/mpls ldp set enabled=yes transport-address=10.5.5.3
 +
/mpls ldp interface add interface=ether1
 +
/routing bgp instance set default as=65000 redistribute-connected=yes vrf=cust-one,cust-two
 +
/routing bgp peer add remote-address=10.5.5.2 remote-as=65000 address-families=vpnv4 \
 +
    update-source=lobridge
 +
  # add route to the remote BGP peer's loopback address
 +
/ip route add dst-address=10.5.5.2/32 gateway=10.2.2.2
 +
 
 +
=== Results ===   
 +
The output of '''/ip route print''' now is interesting enough to deserve detailed observation.
 +
<pre>
 +
[admin@PE2] /ip route> print
 +
Flags: X - disabled, A - active, D - dynamic,
 +
C - connect, S - static, r - rip, b - bgp, o - ospf, m - mme,
 +
B - blackhole, U - unreachable, P - prohibit
 +
#      DST-ADDRESS        PREF-SRC        GATEWAY            DISTANCE
 +
0 ADb  10.1.1.0/24                        10.5.5.2 recurs... 20
 +
1 ADC  10.3.3.0/24       10.3.3.3        ether2            0
 +
2 ADb  10.4.4.0/24                                          20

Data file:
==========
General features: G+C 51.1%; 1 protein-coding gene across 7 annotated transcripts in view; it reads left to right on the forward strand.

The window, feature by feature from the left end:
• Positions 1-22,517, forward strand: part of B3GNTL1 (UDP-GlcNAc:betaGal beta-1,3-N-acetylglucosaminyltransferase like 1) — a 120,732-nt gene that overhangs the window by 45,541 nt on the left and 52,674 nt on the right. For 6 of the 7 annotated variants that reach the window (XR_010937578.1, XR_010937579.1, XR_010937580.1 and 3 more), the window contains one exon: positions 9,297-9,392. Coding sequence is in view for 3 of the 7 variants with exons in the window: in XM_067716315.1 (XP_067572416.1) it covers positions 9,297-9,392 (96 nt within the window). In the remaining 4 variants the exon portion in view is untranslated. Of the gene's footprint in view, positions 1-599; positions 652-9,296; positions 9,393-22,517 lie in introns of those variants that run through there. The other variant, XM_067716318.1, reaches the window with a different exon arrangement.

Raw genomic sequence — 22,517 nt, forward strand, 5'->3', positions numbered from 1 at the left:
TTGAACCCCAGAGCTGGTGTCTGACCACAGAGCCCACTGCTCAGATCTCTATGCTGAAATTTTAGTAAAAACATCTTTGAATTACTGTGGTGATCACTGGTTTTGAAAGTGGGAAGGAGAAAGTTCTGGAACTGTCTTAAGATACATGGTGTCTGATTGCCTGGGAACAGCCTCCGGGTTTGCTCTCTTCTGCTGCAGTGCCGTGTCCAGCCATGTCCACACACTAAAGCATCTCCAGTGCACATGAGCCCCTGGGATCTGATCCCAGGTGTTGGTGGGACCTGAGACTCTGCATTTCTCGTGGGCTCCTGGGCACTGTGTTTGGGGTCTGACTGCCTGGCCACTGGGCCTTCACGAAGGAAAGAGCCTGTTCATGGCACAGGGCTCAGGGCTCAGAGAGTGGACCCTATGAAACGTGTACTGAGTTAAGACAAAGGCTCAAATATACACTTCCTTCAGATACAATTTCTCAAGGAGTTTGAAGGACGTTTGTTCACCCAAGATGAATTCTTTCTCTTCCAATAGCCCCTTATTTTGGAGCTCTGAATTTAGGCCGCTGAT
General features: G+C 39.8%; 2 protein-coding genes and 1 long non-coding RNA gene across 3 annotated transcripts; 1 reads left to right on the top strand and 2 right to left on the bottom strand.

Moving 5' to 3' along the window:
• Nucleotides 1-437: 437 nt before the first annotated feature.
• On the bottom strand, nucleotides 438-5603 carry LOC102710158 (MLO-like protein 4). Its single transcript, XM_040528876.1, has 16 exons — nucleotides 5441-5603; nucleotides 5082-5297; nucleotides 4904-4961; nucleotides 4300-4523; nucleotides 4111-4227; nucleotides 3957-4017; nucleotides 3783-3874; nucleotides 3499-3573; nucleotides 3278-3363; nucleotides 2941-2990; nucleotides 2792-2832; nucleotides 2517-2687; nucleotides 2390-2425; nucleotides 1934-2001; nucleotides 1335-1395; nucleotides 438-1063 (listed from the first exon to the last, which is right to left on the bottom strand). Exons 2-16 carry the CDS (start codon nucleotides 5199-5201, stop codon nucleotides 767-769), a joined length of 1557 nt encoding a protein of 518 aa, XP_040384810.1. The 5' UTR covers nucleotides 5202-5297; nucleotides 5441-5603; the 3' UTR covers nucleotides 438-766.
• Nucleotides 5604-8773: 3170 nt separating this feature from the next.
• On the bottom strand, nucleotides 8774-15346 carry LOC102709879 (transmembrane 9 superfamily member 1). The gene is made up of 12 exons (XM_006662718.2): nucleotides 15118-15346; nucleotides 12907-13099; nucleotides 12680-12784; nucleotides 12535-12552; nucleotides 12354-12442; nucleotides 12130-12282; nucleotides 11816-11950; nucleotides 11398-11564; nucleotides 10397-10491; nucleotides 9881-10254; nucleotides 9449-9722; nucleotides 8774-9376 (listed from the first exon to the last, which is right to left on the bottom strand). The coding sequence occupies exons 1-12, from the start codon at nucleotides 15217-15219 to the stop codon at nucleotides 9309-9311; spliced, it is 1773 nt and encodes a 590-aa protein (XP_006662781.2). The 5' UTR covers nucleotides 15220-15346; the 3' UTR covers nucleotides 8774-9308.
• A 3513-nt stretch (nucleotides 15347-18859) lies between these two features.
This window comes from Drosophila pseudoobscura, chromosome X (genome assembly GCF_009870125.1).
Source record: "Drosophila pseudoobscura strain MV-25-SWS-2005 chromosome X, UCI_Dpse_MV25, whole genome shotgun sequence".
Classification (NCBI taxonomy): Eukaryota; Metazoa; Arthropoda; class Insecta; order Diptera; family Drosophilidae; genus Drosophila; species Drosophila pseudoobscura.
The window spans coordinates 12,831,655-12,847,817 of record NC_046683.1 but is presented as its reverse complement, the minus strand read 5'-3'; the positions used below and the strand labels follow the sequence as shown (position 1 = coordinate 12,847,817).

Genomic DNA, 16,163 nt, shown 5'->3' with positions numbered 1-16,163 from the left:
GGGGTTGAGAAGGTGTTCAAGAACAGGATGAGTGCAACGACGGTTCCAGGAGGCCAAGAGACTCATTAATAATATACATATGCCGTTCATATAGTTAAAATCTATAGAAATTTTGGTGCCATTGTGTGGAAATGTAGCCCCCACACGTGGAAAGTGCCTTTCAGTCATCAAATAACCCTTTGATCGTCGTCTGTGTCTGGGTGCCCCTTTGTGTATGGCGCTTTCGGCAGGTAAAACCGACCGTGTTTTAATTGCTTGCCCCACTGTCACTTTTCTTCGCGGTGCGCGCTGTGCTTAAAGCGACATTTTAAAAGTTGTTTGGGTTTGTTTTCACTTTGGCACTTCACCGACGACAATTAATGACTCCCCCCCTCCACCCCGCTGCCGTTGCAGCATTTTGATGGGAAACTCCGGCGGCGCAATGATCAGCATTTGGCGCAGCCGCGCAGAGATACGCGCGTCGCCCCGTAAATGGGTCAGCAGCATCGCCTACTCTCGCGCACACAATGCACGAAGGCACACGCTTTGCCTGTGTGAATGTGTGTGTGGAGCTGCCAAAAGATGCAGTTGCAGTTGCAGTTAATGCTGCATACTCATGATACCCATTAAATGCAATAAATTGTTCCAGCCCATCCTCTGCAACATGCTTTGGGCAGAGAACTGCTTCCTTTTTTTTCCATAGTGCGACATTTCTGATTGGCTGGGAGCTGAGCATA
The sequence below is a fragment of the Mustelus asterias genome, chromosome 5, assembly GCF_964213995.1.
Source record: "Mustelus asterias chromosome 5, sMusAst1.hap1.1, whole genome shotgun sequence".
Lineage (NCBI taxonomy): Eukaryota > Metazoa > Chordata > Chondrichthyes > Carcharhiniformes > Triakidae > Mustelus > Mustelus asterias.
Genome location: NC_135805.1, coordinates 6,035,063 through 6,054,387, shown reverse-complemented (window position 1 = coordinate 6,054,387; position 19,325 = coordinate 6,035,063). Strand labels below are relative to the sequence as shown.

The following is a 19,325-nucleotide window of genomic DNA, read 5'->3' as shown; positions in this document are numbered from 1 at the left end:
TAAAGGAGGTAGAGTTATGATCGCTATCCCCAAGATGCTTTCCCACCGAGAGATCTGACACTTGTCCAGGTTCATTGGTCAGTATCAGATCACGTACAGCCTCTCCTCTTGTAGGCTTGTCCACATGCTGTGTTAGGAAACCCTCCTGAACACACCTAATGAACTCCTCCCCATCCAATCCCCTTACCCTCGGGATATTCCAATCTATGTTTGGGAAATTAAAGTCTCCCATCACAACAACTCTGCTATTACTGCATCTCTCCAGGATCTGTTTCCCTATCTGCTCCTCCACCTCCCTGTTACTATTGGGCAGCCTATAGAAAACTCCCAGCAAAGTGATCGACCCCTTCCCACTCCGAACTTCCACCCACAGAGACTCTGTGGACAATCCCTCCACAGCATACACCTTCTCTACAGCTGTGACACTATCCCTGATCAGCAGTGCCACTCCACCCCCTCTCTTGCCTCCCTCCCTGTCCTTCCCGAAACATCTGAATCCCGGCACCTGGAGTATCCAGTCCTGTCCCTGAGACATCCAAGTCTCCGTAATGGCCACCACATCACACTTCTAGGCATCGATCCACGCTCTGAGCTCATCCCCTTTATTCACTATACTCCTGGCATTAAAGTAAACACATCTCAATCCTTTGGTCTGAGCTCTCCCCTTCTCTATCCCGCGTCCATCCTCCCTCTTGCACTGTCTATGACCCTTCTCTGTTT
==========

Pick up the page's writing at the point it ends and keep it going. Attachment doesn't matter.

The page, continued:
+
3 ADb  10.1.1.0/24                        10.5.5.2 recurs... 20
 +
4 ADb  10.3.3.0/24                                          20
 +
5 ADC  10.4.4.0/24        10.4.4.3        ether3            0
 +
6 ADC  10.2.2.0/24        10.2.2.3        ether1            0
 +
  7 A S  10.5.5.2/32                        10.2.2.2 reacha... 1
 +
8 ADC  10.5.5.3/32        10.5.5.3        lobridge          0
 +
</pre>
 +
The route 10.1.1.0/24 was received from remote BGP peer and is installed in both VRF routing tables.
 +
 
 +
The routes 10.3.3.0/24 and 10.4.4.0/24 are also installed in both VRF routing tables. Each is as connected route in one table and as BGP route in another table. This has nothing to do with their being advertised via BGP. They are simply being "advertised" to local VPNv4 route table and locally reimported after that. Import and export '''route-targets''' determine in which tables they will end up.
 +
 
 +
This can be observed from it's attributes - they don't have the usual BGP properties. (Route 10.4.4.0/24.)
 +
<pre>
 +
[admin@PE2] /ip route> print detail where routing-mark=cust-one
 +
Flags: X - disabled, A - active, D - dynamic,
 +
C - connect, S - static, r - rip, b - bgp, o - ospf, m - mme,
 +
B - blackhole, U - unreachable, P - prohibit
 +
0 ADb  dst-address=10.1.1.0/24 gateway=10.5.5.2 recursive via 10.2.2.2 ether1
 +
        distance=20 scope=40 target-scope=30 routing-mark=cust-one
 +
        bgp-local-pref=100 bgp-origin=incomplete
 +
        bgp-ext-communities="RT:1.1.1.1:111"
 +
 
 +
1 ADC dst-address=10.3.3.0/24 pref-src=10.3.3.3 gateway=ether2 distance=0 scope=10
 +
        routing-mark=cust-one
 +
 
 +
  2 ADb dst-address=10.4.4.0/24 distance=20 scope=40 target-scope=10
 +